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What is the "standard" way to denote all positive (or non-negative) real numbers? I'd think

$$ \mathbb R^+ $$

but I believe that that is usually used to denote "all real numbers including infinity".

So is there a standard way to denote the set

$$ \{x \in \mathbb R : x \geq 0\} \; ?$$

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That $\mathbb{N}$ should be $\mathbb{R}$ of course. I've seen $\mathbb{R}_+$ and $\mathbb{R}_{\geq 0}$, but "standard" is debatable. –  wildildildlife Mar 19 '11 at 15:06
Note that $0$ is not positive. –  Yuval Filmus Mar 19 '11 at 15:08
Also, I wouldn't agree that $R_+$ usually includes $\infty$. The extended real line is used only in certain areas. –  Yuval Filmus Mar 19 '11 at 15:09
I removed the set theory tag since this isn't a set theory question. –  Apostolos Mar 19 '11 at 15:09
$[0,\infty)$ or if you want to work with the extended real line, $[0, +\infty]$. –  cardinal Mar 19 '11 at 15:12

5 Answers 5

up vote 10 down vote accepted

Not that I knew of. There are many, e.g.

  • $\mathbb{R^+_0}$,
  • $\mathbb{R^+}$ and
  • $[0, \infty)$.
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I'd completely avoid using $\mathbb{R}^+$ since people won't know if $0$ is included or not. So $\mathbb{R}_0^+$ would be a possibility, but then how would you denote $\{x\in\mathbb{R}:x>0\}$? Again, with $\mathbb{R}^+$ people won't know that $0$ isn't included. Personally, I prefer writing $[0,\infty)$ and $(0,\infty)$ when it's clear from the context that an interval in $\mathbb{R}$ is meant.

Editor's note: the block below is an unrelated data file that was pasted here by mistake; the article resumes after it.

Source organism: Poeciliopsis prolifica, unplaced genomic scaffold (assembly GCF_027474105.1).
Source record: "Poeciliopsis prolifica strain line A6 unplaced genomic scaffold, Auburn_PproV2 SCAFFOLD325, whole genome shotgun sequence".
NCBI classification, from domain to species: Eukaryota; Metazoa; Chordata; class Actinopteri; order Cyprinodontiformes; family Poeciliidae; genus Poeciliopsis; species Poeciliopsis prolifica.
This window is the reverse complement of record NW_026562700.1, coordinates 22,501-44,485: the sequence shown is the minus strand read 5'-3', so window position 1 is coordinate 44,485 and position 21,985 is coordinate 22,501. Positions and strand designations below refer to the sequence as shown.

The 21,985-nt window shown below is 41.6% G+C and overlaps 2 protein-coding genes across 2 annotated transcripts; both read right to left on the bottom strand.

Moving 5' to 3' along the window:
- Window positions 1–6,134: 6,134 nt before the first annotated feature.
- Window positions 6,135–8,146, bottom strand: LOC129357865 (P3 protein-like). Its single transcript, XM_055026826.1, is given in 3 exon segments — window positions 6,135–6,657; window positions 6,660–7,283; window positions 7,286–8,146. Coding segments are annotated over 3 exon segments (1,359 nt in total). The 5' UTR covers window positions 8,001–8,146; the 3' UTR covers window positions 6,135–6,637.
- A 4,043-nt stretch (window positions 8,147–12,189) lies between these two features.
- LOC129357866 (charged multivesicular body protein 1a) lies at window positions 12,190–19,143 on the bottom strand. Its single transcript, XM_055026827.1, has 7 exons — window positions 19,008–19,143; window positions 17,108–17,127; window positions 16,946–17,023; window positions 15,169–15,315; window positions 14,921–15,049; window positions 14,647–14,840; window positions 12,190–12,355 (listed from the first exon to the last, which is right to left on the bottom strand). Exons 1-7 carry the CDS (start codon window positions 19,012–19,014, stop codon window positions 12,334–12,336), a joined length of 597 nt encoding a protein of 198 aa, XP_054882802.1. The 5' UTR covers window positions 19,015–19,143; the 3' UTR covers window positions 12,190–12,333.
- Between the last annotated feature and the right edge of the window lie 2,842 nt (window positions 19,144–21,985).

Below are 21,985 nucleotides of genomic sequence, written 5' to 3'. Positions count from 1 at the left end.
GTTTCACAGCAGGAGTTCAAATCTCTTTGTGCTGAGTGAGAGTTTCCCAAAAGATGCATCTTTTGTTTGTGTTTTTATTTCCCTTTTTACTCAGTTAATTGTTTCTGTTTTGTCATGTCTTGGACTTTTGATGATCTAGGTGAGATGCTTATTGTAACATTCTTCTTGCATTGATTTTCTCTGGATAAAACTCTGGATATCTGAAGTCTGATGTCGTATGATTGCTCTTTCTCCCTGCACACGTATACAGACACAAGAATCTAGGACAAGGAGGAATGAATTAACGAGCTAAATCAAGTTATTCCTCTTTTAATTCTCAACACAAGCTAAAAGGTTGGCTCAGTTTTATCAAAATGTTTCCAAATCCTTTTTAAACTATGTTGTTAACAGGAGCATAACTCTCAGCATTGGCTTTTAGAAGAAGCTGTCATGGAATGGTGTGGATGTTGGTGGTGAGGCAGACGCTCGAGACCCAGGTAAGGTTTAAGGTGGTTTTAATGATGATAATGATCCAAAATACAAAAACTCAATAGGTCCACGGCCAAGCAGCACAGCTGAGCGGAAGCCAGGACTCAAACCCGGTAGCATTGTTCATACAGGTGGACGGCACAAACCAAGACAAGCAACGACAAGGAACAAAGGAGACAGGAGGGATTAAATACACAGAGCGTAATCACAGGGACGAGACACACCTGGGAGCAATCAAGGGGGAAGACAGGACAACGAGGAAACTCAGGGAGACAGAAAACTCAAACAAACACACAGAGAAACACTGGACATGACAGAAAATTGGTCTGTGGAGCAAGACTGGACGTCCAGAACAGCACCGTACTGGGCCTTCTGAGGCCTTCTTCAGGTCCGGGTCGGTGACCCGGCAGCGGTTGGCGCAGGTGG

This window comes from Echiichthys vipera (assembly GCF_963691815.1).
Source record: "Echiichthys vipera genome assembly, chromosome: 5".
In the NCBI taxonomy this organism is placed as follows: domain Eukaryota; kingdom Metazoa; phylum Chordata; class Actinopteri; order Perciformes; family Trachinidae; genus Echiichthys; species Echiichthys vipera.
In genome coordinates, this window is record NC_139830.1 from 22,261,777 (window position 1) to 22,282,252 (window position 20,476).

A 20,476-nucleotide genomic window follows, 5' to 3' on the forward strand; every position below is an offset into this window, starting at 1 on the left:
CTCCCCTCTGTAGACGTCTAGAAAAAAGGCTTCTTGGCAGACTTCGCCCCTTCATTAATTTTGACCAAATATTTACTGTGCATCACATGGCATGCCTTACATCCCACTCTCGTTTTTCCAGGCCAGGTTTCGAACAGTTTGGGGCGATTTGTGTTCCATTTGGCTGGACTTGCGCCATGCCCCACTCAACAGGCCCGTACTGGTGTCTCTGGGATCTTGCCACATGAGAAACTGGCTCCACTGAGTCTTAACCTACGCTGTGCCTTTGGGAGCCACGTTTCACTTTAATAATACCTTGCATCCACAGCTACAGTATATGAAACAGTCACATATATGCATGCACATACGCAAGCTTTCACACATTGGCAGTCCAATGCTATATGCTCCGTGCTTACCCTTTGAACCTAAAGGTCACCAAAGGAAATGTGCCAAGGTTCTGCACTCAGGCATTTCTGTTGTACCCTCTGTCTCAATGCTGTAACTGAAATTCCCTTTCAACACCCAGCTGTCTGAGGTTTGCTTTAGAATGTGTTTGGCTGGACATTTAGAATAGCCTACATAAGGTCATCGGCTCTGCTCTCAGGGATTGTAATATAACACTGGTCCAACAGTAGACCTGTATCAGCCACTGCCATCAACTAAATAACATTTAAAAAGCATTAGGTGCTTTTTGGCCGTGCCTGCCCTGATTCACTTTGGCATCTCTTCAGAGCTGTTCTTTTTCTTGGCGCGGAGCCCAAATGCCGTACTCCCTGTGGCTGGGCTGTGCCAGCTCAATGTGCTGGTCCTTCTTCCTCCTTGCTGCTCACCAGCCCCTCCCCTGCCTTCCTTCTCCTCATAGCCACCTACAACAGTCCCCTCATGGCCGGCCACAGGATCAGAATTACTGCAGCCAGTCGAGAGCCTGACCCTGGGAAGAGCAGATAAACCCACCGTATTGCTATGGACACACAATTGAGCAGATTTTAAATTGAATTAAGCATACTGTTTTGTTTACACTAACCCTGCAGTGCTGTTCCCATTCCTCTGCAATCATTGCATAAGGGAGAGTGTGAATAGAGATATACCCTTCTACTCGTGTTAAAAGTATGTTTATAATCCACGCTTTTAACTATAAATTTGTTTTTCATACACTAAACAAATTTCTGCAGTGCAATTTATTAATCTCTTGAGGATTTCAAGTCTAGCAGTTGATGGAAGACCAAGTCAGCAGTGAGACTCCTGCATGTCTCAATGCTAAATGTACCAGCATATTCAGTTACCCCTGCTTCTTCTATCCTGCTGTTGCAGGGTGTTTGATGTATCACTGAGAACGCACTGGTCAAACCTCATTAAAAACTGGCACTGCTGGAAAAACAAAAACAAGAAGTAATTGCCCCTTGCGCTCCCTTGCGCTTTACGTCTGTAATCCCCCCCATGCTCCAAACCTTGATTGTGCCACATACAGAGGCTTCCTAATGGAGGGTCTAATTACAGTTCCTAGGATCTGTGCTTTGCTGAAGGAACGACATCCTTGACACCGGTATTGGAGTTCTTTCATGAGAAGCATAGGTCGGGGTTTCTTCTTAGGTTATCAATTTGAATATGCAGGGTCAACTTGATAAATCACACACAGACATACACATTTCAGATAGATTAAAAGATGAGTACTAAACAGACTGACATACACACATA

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Some of my profs use $\mathbb{R^{\ge 0}}$. I like to add whatever to the top so $\mathbb{R^{\le a}}$ just means all reals less than $a$.

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This definitely strikes me as nonstandard, at least in the U.S. I'd be curious to know where all this is used. (Not saying it's a bad notation, just never seen it in any texts of common mathematics publishers, for example.) –  cardinal Mar 19 '11 at 18:55
I learned this from my math prof who grew up in Canada. But yeah I've never seen it outside her notes, but it does make writing $\{ x \in R \mid x < a\}$ easier! –  hwong557 Mar 19 '11 at 19:00
@hwong557, interesting. I'd think $(-\infty, a)$ would be almost as compact. –  cardinal Mar 19 '11 at 19:04
Interval notation does not per se fix the basic set. –  Raphael Mar 19 '11 at 21:11
@cardinal: I think I can confirm that to a certain extent. I'm pretty sure we exclusively used interval notation à la Bourbaki in elementary and high school in Switzerland (I had at least 6 math teachers at various places) and it is exclusively used in at least four elementary texts on (what we call) algebra in my bookshelf. –  t.b. Mar 21 '11 at 13:30

The following is also pretty common notation for the non-negative reals: $\mathbb{R}_{\geq 0}$ or $\mathbb{R}_{+}$.

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$\mathbb{R}^+$ includes $0$ in Probability Tutorials. $\mathbb{R}^+_0$ is more clear though, so I've used it in the exercises.

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